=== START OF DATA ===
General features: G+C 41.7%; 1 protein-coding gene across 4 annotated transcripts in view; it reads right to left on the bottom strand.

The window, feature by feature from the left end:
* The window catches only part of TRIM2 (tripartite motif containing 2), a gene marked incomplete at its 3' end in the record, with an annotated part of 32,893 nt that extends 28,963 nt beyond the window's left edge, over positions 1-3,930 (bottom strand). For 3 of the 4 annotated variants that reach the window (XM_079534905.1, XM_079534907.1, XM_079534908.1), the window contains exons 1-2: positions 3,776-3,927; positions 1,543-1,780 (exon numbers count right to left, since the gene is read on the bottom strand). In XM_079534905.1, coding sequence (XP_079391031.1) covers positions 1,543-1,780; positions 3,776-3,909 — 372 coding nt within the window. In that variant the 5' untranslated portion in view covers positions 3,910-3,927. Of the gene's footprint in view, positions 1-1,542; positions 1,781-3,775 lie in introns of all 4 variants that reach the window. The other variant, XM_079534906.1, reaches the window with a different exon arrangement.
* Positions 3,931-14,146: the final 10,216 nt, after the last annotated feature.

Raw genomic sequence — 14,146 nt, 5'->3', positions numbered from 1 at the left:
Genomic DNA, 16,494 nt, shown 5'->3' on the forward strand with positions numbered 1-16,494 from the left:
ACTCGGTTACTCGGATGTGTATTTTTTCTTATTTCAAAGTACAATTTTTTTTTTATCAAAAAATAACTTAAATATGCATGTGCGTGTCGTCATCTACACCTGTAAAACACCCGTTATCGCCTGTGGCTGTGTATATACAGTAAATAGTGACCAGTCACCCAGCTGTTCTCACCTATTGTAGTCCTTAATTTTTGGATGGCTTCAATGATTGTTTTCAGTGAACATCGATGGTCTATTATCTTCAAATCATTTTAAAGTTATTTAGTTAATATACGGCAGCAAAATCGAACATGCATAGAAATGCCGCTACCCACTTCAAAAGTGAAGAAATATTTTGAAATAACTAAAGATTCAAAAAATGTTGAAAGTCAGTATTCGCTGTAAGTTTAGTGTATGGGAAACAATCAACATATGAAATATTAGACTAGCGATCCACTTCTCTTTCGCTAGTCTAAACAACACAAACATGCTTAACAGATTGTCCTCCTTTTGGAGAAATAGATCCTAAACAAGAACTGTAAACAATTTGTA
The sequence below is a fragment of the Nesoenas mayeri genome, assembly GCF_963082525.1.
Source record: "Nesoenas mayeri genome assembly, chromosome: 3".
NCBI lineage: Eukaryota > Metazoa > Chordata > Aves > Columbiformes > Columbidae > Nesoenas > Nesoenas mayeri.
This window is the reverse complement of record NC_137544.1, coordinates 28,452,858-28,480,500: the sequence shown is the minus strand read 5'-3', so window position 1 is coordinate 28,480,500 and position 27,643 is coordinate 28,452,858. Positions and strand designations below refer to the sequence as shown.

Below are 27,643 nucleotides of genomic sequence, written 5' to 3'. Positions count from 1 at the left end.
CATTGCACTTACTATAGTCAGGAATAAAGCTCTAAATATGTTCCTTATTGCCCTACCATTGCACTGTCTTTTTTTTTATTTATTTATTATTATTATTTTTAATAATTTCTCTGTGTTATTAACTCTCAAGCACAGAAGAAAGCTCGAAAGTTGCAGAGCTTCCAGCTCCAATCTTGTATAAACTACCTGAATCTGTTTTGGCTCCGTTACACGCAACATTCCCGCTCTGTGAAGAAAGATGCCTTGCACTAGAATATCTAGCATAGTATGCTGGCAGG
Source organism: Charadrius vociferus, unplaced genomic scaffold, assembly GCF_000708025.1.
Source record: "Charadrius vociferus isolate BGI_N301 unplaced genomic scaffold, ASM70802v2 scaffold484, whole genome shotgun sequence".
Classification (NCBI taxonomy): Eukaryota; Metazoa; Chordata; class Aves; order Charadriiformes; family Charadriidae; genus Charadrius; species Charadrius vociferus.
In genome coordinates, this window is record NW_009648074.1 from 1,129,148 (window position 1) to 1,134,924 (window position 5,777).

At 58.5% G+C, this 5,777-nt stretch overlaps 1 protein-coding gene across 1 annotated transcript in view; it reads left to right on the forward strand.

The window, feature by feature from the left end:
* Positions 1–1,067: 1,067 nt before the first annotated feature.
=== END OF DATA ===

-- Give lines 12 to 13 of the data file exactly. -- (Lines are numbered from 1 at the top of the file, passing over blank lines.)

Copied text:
Below are 27,643 nucleotides of genomic sequence, written 5' to 3'. Positions count from 1 at the left end.
CATTGCACTTACTATAGTCAGGAATAAAGCTCTAAATATGTTCCTTATTGCCCTACCATTGCACTGTCTTTTTTTTTATTTATTTATTATTATTATTTTTAATAATTTCTCTGTGTTATTAACTCTCAAGCACAGAAGAAAGCTCGAAAGTTGCAGAGCTTCCAGCTCCAATCTTGTATAAACTACCTGAATCTGTTTTGGCTCCGTTACACGCAACATTCCCGCTCTGTGAAGAAAGATGCCTTGCACTAGAATATCTAGCATAGTATGCTGGCAGG